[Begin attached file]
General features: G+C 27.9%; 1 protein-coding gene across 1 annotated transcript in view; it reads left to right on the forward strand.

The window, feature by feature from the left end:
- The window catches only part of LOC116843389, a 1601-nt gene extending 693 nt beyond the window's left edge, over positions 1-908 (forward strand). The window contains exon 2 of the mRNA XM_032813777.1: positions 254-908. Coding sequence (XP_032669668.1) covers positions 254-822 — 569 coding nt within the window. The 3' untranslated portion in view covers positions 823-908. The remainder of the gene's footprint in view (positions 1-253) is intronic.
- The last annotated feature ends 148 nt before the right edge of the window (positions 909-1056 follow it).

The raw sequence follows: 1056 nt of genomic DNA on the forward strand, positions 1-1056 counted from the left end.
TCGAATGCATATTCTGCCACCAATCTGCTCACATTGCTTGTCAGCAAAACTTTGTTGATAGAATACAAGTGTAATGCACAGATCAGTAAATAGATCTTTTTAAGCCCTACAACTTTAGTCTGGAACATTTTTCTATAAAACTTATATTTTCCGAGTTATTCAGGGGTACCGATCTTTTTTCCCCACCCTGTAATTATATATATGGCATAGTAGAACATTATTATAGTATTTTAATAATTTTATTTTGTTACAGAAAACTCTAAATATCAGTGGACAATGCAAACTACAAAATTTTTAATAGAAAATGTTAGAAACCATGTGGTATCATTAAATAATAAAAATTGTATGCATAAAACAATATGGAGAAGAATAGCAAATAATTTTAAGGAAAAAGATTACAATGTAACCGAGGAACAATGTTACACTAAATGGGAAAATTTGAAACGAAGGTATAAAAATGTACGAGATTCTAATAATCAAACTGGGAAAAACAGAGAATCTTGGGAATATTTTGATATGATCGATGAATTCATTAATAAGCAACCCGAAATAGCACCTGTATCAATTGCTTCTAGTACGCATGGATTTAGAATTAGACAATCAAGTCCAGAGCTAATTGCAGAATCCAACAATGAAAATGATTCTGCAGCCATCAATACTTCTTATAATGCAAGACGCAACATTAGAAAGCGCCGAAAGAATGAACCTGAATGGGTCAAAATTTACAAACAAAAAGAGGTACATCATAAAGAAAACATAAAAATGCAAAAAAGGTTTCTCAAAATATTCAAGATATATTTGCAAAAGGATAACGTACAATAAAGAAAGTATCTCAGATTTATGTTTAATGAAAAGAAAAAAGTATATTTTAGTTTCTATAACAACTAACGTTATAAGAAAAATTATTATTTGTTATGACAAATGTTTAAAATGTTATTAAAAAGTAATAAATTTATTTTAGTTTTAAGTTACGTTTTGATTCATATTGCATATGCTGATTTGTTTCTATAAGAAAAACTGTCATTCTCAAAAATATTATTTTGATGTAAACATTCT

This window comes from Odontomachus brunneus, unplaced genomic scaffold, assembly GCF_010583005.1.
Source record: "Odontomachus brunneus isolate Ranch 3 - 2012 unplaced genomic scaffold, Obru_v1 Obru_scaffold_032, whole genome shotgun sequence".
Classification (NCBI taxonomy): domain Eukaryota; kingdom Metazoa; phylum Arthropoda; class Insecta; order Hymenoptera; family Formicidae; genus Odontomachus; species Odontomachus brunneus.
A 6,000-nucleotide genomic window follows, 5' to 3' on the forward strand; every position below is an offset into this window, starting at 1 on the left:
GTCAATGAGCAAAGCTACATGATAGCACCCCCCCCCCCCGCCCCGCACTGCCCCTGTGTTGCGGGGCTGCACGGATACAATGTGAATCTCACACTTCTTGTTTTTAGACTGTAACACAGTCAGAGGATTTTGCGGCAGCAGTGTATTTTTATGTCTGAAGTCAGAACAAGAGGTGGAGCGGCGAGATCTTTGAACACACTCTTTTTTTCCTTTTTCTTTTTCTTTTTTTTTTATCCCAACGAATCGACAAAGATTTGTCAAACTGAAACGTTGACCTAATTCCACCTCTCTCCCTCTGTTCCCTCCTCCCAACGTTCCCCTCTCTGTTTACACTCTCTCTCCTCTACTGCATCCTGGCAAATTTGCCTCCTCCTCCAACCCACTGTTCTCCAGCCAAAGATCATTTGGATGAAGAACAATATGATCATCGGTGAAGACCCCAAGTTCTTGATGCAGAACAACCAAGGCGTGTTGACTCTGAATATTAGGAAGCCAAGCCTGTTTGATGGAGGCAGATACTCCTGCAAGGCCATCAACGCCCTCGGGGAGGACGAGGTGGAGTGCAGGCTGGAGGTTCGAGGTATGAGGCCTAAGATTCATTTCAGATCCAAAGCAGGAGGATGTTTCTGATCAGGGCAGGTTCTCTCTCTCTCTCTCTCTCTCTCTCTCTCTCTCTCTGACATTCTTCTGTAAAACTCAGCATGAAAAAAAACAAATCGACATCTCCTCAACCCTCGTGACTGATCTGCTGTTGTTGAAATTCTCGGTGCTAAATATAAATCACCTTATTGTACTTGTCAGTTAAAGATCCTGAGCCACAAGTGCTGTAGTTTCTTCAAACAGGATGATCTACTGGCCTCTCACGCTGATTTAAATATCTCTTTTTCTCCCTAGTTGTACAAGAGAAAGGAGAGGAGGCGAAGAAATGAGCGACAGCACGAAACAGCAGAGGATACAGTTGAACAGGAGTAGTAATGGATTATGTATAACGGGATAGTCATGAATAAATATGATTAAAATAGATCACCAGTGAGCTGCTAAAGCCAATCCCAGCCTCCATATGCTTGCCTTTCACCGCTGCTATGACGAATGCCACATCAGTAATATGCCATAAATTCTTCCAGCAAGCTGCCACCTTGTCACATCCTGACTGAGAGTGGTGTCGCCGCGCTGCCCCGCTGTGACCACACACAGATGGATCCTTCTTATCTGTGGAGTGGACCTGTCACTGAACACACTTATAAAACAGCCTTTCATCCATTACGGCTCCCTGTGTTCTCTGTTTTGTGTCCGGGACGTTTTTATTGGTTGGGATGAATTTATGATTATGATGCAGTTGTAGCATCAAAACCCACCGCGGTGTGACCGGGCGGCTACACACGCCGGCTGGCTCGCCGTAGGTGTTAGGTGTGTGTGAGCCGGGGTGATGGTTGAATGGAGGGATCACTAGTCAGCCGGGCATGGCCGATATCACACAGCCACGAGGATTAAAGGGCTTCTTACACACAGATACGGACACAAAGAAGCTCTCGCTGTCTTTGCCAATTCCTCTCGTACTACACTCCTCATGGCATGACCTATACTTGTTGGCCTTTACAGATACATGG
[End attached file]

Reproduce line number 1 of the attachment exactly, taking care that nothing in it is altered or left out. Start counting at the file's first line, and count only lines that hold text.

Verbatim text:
General features: G+C 27.9%; 1 protein-coding gene across 1 annotated transcript in view; it reads left to right on the forward strand.